Millennials desire improvement

A study finds that millennials prefer a better work life over monetary needs.

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Millennials desire improvement

Katie Evensen/THE CHIMES

Katie Evensen/THE CHIMES

Katie Evensen/THE CHIMES

Katie Evensen/THE CHIMES

Alondra Urizar, Writer

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A study by Fidelity Investments found 58 percent of millennials chose an improved quality of work life over financial benefits.

The Millennial Generation includes those born from 1981 to 1996, according to Pew Research Center. Though 86 percent of millennial professionals are happy at work, 49 percent still search for or are open to a new opportunity. Chris Grace, professor of psychology, believes that no matter the age of an individual, most desire to make an impact in the world.

“I think what really happens is most people, regardless of their age, feel that it is important to make an impact. We don’t lose that all of a sudden when you hit 40,” Grace said. “I instead think that what is probably running this whole thing is not that people differ about happiness or seeking it or wanting a good flexible job or making an impact in the world…Millennials that are out there have a little bit more flexibility in their world.”

unnecessary to happiness

The study found millennials willing to take a $7,600 pay cut on average to receive benefits like improved company culture, career development or purposeful work. Grace feels millennials may consider financial benefits unnecessary to their happiness.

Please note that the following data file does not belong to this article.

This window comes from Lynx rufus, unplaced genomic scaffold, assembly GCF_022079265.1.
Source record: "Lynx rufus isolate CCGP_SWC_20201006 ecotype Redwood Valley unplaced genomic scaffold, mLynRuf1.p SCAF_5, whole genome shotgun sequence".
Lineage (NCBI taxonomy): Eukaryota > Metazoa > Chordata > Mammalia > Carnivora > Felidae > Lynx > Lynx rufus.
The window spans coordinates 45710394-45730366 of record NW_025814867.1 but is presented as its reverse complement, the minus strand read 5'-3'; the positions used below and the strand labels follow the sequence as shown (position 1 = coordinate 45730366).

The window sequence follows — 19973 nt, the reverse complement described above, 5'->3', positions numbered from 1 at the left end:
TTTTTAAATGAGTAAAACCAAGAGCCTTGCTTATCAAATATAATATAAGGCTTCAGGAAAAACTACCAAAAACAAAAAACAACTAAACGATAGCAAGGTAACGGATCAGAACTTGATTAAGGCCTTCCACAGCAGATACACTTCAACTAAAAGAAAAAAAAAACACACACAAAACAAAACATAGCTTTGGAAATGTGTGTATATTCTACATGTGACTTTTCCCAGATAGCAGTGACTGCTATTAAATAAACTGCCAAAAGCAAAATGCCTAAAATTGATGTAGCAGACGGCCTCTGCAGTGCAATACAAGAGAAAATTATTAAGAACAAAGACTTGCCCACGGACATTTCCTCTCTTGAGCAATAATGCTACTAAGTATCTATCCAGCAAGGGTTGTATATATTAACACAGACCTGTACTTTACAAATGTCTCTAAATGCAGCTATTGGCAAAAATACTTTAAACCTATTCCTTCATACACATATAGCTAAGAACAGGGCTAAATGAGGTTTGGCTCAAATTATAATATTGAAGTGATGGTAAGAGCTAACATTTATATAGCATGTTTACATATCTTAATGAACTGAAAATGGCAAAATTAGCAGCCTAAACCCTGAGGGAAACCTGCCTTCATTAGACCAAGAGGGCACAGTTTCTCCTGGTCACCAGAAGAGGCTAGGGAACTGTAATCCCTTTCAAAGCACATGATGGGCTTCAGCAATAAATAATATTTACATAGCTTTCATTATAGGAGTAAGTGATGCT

“I think millennials probably were raised differently,” Grace said. “I think also millennials also have a little bit of a different psychology about them, a way of understanding the world that’s different than the older generation and the generation before and maybe the generation even after them that contributes to this. I think some of them have the view that they can do a lot of different things. Money maybe isn’t seen as important and security that way as it has been like they think, ‘Well you know what? I don’t need that to make me happy.’”

making a difference

Junior biological sciences major Brenda Arellano currently studies to eventually become a doctor near Los Angeles. She plans to quit her job as a tutor to find a higher paying job because of current financial concerns as a college student, but prefers to make a difference in the future.

“Financially, it’s not going to meet my needs later on,” Arellano said. “It’s just that kind of thing where if I’m making a difference at all it goes above the money. The only thing right now is that I am quitting my job but it’s not because I’m not growing… but right now as a college student it really is hard to be able to move on in my education if I can’t pay my bills, if I can’t pay my schooling.”

following her heart

Sophomore kinesiology major Jesenia Samudio-Horn was taught to follow her heart and if she did not find happiness in her work, she should not be complacent and should move on to the next available option.

“I’ve been taught that it sucks not being able to do what you love because you’re going to have to be at that job,” Samudio-Horn said. “You’re going to have to be there for a couple of hours and if you can’t handle the people you that you work with, the location that you’re at. If you hate whatever it is you’re doing for that amount of time, you’re going to be miserable so might as well do something you love.”

Grace’s final advice tells those of a younger generation to show kindness to everyone since it may benefit them in the future.

“If I had to tell younger people [something] it’s just constantly remember to treat people with kindness, even someone who could do nothing for you,” Grace said. “Treat with kindness, because you just never know and you do it because it’s right but it’s also [beneficial].”